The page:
‘But what wrong have I ever done you?’ came the frenzied cry. ‘Why should you strike me such a blow in the back, man? Haven’t I been your lifelong friend? Why should you stab at me because you are the younger man, and have a handsomer face to look at, and can talk small with the women, d–n you? What wrong have I done you? You knew that I had set my heart on winning a girl’s love, and, just because of that, you step in, and wheedle her away with your mincing cavalier manners. Curse you!’
The author Robert Fraser was in fact a partnership between M. P. Shiel (whose ‘decadent’ Prince Zaleski mysteries I found so terrible I couldn’t even finish them), and Louis Tracy, who judging by his titles in Project Gutenberg, seems to have been something of all-rounder.
The scene is the remote and somewhat backward Yorkshire village of Hudston a love triangle has developed. Pretty young Marjorie Neyland had returned from being an artist in London and set alight the hearts of two local gentlemen.
Squire Robert Courthope is a red-faced gent of the fox-hunting, blue-cheese-and-pass-the-d–n port variety. There’s a heart of gold beating murmuringly under his waistcoat – alongside a liver of foie gras – and a hot head sitting on top of his cravat. He has pinned his hopes on Marjorie turning his life around.
However, Marjorie favours the cash-strapped nephew of the local vicar, Philip Warren, who has a noble heritage but only a few quid to his name. Honestly, he’s not much of a catch. They’re in the first flush of infatuation and Marjorie’s already ignoring his mansplaining.
‘I must explain that in heraldry, the dragon is next in importance to the griffin, which is a compound of the lion and eagle. The dragon appears to have had its origin in the stories brought by travellers, who, on their way to the Holy Land, may have seen the crocodile on the banks of the Nile-‘
‘Now listen!’ whispered Marjorie with a fresh start.
‘I don’t seem to interest you to-night – listen to what?’
The Squire is set on marriage but catches Marjorie and Warren canoodling out on the moors one night. Furious at being betrayed by his old friend, he offers Warren a deal: A duel, and the winner gets to keep Marjorie and all of the Squire’s lands (wouldn’t want the lady condemned to a life of poverty, would we old chap?). Warren agrees.
There is one more corner to the triangle, possibly making it a quadrilateral. Or a rhombus? Anyway, the Squire’s cousin James Courthope has one eye on inheriting his lands and the other on Marjorie. He has high hopes of the Squire’s liver packing it in early, planning to swoop in to pick up the inheritance and the maid. The Squire’s idiotic duel plan threatens to leave James impoverished on a permanent basis, and stuck with Marjorie’s envious and plainer sister Hannah instead. He has to act. Skulduggery ensues, with the upshot that an innocent man looks like a murderer, not helped by his fleeing the scene of the duel.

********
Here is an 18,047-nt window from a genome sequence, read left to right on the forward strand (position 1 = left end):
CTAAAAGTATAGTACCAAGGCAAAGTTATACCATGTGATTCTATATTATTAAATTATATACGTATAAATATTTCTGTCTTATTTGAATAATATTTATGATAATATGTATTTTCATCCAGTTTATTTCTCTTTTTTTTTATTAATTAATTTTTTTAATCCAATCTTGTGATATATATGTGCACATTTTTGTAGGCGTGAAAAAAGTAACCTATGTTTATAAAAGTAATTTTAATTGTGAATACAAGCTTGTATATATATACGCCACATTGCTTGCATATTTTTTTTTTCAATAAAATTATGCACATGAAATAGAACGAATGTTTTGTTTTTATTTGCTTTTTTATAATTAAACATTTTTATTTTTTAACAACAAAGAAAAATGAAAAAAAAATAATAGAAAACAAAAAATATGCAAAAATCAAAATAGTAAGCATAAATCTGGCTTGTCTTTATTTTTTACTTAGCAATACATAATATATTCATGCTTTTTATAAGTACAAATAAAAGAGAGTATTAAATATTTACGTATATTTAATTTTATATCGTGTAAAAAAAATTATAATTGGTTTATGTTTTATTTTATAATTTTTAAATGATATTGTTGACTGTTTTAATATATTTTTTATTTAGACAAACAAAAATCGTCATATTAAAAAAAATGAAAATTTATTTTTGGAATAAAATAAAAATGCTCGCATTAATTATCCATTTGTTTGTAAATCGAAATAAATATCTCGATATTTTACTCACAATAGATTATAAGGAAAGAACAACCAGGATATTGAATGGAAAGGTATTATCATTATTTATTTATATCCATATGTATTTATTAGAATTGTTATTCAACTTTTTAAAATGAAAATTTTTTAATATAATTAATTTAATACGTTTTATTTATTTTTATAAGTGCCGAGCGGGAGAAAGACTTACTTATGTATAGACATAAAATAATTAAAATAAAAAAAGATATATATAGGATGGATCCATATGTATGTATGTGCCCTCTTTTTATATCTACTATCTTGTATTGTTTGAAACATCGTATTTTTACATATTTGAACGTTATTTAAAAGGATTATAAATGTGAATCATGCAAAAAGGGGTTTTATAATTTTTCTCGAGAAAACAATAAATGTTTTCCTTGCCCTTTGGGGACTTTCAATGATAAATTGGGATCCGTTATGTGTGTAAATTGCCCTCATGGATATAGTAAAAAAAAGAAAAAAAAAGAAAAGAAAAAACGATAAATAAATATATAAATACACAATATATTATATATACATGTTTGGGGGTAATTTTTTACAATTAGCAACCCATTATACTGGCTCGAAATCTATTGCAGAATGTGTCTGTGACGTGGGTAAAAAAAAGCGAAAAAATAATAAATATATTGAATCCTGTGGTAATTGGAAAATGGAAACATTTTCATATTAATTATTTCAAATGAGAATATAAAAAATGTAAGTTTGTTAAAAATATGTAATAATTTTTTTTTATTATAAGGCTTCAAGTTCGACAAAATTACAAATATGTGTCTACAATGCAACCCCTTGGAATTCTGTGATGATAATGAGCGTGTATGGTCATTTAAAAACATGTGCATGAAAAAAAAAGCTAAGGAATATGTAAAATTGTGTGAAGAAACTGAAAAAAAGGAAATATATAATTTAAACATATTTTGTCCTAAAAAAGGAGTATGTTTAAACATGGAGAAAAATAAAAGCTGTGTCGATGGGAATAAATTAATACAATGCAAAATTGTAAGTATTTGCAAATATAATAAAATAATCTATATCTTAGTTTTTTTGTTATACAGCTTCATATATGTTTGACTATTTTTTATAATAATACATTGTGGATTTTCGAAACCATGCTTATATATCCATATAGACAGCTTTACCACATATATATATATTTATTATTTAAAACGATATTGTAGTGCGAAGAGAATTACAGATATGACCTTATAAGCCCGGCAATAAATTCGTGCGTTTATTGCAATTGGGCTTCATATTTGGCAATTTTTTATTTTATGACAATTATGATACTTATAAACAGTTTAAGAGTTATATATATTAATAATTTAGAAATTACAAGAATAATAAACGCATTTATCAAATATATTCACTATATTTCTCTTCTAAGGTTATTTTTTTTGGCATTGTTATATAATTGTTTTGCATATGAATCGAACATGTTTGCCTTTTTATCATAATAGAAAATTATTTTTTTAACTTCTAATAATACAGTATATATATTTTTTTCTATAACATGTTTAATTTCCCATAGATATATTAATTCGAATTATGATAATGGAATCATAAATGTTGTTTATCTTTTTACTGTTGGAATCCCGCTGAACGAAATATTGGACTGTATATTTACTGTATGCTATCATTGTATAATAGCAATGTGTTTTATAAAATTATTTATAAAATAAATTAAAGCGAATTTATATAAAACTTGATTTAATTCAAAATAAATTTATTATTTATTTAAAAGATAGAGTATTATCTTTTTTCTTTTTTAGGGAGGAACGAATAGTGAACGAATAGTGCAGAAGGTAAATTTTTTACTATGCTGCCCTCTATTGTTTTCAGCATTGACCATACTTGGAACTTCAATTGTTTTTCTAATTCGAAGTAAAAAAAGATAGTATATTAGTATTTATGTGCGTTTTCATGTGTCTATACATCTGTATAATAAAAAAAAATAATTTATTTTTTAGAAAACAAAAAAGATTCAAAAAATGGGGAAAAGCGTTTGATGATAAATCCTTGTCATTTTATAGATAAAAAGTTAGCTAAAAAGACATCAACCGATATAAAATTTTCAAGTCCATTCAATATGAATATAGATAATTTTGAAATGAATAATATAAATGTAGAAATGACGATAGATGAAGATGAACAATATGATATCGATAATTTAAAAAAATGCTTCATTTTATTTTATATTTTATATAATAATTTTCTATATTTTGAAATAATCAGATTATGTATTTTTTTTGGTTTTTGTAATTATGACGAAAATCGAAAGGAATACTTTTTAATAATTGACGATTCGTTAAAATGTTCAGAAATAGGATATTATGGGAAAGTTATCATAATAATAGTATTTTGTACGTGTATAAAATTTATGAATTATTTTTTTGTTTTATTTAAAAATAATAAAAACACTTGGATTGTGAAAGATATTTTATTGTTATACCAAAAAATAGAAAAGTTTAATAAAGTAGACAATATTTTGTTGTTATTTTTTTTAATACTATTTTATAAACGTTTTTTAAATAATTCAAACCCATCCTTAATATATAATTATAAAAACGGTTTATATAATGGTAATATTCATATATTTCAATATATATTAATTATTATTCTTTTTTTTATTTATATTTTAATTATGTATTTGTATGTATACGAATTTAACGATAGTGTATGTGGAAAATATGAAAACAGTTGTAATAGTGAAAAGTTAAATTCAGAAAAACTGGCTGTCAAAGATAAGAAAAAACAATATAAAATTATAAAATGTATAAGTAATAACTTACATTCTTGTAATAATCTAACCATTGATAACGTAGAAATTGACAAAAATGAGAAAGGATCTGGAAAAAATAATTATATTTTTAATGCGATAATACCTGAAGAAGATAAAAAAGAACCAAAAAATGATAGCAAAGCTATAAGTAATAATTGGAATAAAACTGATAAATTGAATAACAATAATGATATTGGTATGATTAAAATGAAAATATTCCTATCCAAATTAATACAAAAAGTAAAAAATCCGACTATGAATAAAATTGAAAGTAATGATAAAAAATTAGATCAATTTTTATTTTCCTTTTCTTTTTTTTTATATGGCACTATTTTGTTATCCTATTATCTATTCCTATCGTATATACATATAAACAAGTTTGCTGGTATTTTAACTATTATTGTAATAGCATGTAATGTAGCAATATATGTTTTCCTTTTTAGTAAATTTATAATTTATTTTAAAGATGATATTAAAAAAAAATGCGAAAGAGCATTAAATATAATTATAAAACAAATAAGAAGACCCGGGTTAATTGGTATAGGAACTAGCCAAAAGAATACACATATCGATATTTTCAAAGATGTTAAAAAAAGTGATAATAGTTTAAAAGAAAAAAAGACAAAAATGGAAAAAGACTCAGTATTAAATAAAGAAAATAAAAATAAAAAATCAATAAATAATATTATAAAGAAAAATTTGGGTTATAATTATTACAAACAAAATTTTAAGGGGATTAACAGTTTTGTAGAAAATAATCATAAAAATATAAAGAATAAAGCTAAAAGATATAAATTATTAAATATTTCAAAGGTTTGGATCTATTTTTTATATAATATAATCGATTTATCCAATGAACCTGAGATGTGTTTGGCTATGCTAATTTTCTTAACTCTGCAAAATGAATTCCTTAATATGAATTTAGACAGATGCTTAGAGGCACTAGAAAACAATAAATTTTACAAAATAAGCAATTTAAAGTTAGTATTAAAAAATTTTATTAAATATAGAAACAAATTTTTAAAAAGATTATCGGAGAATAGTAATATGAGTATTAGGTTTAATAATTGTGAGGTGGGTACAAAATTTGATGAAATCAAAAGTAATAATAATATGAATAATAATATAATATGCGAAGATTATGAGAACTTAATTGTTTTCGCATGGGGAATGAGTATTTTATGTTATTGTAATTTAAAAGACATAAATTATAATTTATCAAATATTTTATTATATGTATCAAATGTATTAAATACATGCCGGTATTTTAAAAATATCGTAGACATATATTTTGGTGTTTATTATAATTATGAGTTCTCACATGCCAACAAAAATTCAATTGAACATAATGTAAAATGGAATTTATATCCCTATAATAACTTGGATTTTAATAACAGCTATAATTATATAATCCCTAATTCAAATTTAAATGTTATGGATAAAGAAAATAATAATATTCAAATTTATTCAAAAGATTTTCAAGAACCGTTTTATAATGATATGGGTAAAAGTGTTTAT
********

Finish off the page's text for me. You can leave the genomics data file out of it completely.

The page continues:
Inspector Webster from the Yard picks up the case. He is a bit annoyingly secretive (shades of Wilkie Collins’ Sergeant Cluff), but obviously on the side of the angels, and he has an interesting gimmick – he reconstructs the scene of the crime using lead soldiers:
My stage, my puppets. Shakespeare says that ‘all the world’s a stage, and all the men and women merely players,’ you know. I saw the truth of those lines early in life, and I hardly ever investigate a crime now without reconstructing it in my little theater. You have read how the French do the same thing with living actors. That must be fine.
Webster’s job is complicated by bent solicitors, obstinate innocent parties, and everyone being in love with each other. He gets there in the end, but only with some help.
There is a hint of more to come from Webster – ‘I have been engaged recently on a fine case, the impersonation of a dead man by a woman’ – but I don’t think this ever surfaced.
How 1907 is this book? It’s hard to tell – I was thinking it felt Victorian (post railways and Scotland Yard, but still very strait-laced) but then there is mention of an ‘electric brougham’ which makes it bang up to date – this picture must be Marjorie and Hannah in happier days.
Three Men and a Maid
First published in the US by Edward Clode, 1907
This edition: Off the internet
New York Times book review from 1907: (by the way the review contains a massive spoiler) The keynote of the tale is the rivalry of the three men for the hand of Marjorie Neyland. She is only the village inn-keepers daughter, but she has had the advantage of spending much time in London, and is the object of her sister’s venomous jealousy. One of the three is found murdered, and as his death is greatly to the benefit of the other two and the piling up of the circumstantial evidence in the affair is both enormous and enormously mystifying, it will be seen whither Mr. Fraser’s ingenious fancy wanders, but it would be a thousand pities to spoil a splendid story by telling any more about it than that it is well worth reading.
RogerBW’s Blog: The confounding factor throughout this story is Hannah, Marjorie’s older and harder sister, who regards herself as James’ bride-to-be. (James has different opinions on this matter at different times.) As is proper in a mystery, it is the actions of the bad people which cause the story: but it’s not at all obvious just who caused each problem, or how it came to happen, and they’re not by any means united in purpose. There’s more than just a murder to be solved, and the series of events as finally reconstructed is entirely in keeping with the personalities of each character as we’ve seen them drawn. This isn’t a traditional problem-solving mystery of the “who could have been where at which time” sort, but rather one in which you need to work out who might have done a particular action, and who else couldn’t because they’re not the sort of person who would.